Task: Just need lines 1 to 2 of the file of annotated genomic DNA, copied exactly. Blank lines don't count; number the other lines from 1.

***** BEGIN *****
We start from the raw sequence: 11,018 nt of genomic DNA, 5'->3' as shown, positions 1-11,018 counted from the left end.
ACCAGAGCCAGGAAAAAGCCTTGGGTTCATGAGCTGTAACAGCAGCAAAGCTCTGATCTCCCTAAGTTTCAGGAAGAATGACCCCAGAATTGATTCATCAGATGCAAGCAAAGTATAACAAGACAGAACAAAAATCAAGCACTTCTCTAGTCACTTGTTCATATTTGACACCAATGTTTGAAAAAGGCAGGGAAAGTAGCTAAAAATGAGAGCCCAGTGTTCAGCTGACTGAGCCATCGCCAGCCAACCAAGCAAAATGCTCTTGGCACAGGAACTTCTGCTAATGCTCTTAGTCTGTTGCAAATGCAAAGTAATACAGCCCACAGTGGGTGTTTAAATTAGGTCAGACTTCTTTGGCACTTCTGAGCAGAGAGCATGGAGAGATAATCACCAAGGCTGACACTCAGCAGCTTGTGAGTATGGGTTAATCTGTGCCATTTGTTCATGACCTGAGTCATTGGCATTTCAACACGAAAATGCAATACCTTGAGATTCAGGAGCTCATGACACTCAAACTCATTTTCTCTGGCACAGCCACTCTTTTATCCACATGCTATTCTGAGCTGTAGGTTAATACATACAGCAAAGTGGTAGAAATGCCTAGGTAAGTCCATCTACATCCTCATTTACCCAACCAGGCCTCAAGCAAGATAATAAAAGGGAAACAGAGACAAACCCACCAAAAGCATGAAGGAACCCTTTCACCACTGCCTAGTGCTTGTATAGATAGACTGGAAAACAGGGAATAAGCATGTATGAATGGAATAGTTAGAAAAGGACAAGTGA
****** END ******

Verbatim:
We start from the raw sequence: 11,018 nt of genomic DNA, 5'->3' as shown, positions 1-11,018 counted from the left end.
ACCAGAGCCAGGAAAAAGCCTTGGGTTCATGAGCTGTAACAGCAGCAAAGCTCTGATCTCCCTAAGTTTCAGGAAGAATGACCCCAGAATTGATTCATCAGATGCAAGCAAAGTATAACAAGACAGAACAAAAATCAAGCACTTCTCTAGTCACTTGTTCATATTTGACACCAATGTTTGAAAAAGGCAGGGAAAGTAGCTAAAAATGAGAGCCCAGTGTTCAGCTGACTGAGCCATCGCCAGCCAACCAAGCAAAATGCTCTTGGCACAGGAACTTCTGCTAATGCTCTTAGTCTGTTGCAAATGCAAAGTAATACAGCCCACAGTGGGTGTTTAAATTAGGTCAGACTTCTTTGGCACTTCTGAGCAGAGAGCATGGAGAGATAATCACCAAGGCTGACACTCAGCAGCTTGTGAGTATGGGTTAATCTGTGCCATTTGTTCATGACCTGAGTCATTGGCATTTCAACACGAAAATGCAATACCTTGAGATTCAGGAGCTCATGACACTCAAACTCATTTTCTCTGGCACAGCCACTCTTTTATCCACATGCTATTCTGAGCTGTAGGTTAATACATACAGCAAAGTGGTAGAAATGCCTAGGTAAGTCCATCTACATCCTCATTTACCCAACCAGGCCTCAAGCAAGATAATAAAAGGGAAACAGAGACAAACCCACCAAAAGCATGAAGGAACCCTTTCACCACTGCCTAGTGCTTGTATAGATAGACTGGAAAACAGGGAATAAGCATGTATGAATGGAATAGTTAGAAAAGGACAAGTGA